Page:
Friday, August 16, 2019

a fluff piece

Captain Hastings lost his only companion a few weeks ago. For a couple of years there were two elderly, retired hens for him to look after: The Dark Golden Hen and The Little Brown Hen. But early last Winter, The Little Brown Hen, who had never been "right" from Day One but always seemed happy enough, began to go downhill quickly and I had to put her down. I am a big "quality of life" person. I'll go a long way to try to keep everyone happy and comfortable, but I also think there are worse things than dying and sometimes the unpleasant decision is the right decision. The error that I have sometimes made has been waiting longer than I should have, and I'll try not to make that mistake again.

The Dark Golden Hen was on an Assisted Living program all through the Winter, which involved a cooked breakfast served each morning, and a Staffperson (that would be me) going out to the paddocks at dusk every evening to call her - she would answer - so I could pick her up and carry her up the stairs into the stilt barn, where she had a cozy box of hay and a heat lamp on every night. (That's right. I kept a heat lamp on every night all Winter for the comfort of one hen. Is this a good time to point out that I never refer to myself as "a farmer"?)

Spring rolled around at last, and The Dark Golden Hen was active and happy and tottering around followed everywhere by Captain Hastings...until she wasn't. She gradually became so incapacitated that her quality of life was seriously affected.

Suddenly, Captain Hastings was the sole chicken on the place.

I kept a close eye on him, worried that he would become lethargic. And I took steps. I did two things: I asked people if they needed a rooster to take over a flock, and I asked people if they knew where I might find a couple of healthy young hens. It was a question of which would happen first.

Captain Hastings has been toughing it out the past several weeks: still crowing at 4:20 every morning, still making routine visits to barns and paddocks, still coming to the porch door in late afternoon to ask for sunflower seeds. But he also began to get within ten feet of me when I went out to do chores - something he has never, ever been willing to do. I took this as a sign of desperation for companionship, not a sudden appreciation of my finer qualities.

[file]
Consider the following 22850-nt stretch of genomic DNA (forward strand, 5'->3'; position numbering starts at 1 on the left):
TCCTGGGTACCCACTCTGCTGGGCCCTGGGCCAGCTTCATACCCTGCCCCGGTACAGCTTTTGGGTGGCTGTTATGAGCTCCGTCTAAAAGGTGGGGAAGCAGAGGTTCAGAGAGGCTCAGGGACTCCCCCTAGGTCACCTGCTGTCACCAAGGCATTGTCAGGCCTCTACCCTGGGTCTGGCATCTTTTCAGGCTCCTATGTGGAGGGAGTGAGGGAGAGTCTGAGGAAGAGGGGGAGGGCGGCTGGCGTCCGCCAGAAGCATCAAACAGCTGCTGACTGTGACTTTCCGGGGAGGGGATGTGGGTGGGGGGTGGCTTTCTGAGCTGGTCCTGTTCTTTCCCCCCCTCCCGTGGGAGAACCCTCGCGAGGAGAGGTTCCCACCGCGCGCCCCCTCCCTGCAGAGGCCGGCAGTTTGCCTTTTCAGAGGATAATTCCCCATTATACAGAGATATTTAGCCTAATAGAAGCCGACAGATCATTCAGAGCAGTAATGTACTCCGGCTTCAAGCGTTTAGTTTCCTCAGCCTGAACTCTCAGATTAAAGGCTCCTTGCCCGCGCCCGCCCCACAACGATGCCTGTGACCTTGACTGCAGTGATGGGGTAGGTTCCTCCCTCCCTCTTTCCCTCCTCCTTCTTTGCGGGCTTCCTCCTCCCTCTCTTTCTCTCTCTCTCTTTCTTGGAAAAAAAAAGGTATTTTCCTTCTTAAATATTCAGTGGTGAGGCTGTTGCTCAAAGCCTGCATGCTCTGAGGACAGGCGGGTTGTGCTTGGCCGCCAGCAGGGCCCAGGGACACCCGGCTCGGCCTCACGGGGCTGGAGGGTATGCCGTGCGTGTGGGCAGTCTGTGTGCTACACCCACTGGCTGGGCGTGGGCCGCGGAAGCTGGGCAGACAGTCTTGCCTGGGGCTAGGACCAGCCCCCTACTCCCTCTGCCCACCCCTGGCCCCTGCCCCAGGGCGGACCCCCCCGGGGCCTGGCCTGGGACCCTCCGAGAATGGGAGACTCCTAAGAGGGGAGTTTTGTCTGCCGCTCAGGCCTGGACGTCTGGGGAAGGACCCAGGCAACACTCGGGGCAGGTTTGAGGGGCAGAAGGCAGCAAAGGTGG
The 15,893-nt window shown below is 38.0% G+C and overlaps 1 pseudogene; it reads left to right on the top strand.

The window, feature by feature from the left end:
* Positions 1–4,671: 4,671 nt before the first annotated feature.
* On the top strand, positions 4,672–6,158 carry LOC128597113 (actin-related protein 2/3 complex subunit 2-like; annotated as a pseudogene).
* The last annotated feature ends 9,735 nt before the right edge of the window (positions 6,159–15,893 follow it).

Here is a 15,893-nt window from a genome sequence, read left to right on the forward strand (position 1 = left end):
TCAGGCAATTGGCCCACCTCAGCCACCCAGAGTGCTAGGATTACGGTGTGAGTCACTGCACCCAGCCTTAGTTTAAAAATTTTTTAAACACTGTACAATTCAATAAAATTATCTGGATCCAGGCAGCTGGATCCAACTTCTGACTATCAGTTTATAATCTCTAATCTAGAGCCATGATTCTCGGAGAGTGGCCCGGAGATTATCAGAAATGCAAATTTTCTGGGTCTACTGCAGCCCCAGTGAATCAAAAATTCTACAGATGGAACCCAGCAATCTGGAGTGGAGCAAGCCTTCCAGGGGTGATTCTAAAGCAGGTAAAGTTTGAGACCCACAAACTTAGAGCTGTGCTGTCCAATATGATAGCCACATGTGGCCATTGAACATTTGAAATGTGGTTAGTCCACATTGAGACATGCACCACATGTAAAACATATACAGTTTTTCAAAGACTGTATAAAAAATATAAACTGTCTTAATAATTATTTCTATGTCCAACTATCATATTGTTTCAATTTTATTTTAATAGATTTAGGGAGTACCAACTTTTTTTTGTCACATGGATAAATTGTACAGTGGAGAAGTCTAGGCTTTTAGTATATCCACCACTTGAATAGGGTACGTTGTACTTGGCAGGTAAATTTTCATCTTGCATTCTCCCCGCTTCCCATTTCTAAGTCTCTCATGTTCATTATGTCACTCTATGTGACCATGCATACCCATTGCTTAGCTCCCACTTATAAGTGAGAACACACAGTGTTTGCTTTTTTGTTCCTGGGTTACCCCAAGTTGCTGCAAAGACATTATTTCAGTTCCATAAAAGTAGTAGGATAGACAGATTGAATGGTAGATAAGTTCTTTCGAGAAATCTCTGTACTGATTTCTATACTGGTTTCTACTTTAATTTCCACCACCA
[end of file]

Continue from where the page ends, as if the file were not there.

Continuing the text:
Well, good news!

Yesterday, these two 4-month-old Lavender Orpingtons
joined our merry barnyard band.

Aren't they pretty?!

I didn't have to drive far to get them, and the woman who raised them was very nice and even insisted that I choose the two I wanted from her flock instead of just "the first two you can catch," which was my suggestion.

I chose two that have noticeably different shading right now, so I will be able to tell them apart by appearance until I get to know them. At the moment, they are living in a huge dog crate (it was my Irish Wolfhound puppy crate of years gone by) in the big barn, where Captain Hastings can visit them and the goats can look over the stall door at them but NOT visit unless I am there. Not that the goats would hurt the hens - they are a bit fascinated by them, really. But they might jump on the crate to try to get to the little dish of chicken feed, and that could be catastrophic for all concerned.

Mallow says, "I'm just LOOKING!"

And how is Captain Hastings reacting to all this?
Well, yesterday he spent most of the afternoon visiting the girls - walking back and forth outside the crate, settling down to chat, snacking, being quietly sociable - before heading off to his bedtime perch in the stilt barn.

This morning, he waited outside the big barn - at a safe distance, of course - for me to open the stall door so he could go in and visit again. The girls are staying in the crate, but there is plenty of room in the stall for visitors, and Captain Hastings can fly over the half-door if he wants to get in or out.

Unlike Bud. 

Bud knows this door is the only thing standing between him
and a bowl of chicken feed.
Which could make him very sick indeed.
Give it up, Bud.

 And here is the first portrait of one of the new girls:

So...what's new in your barnyard?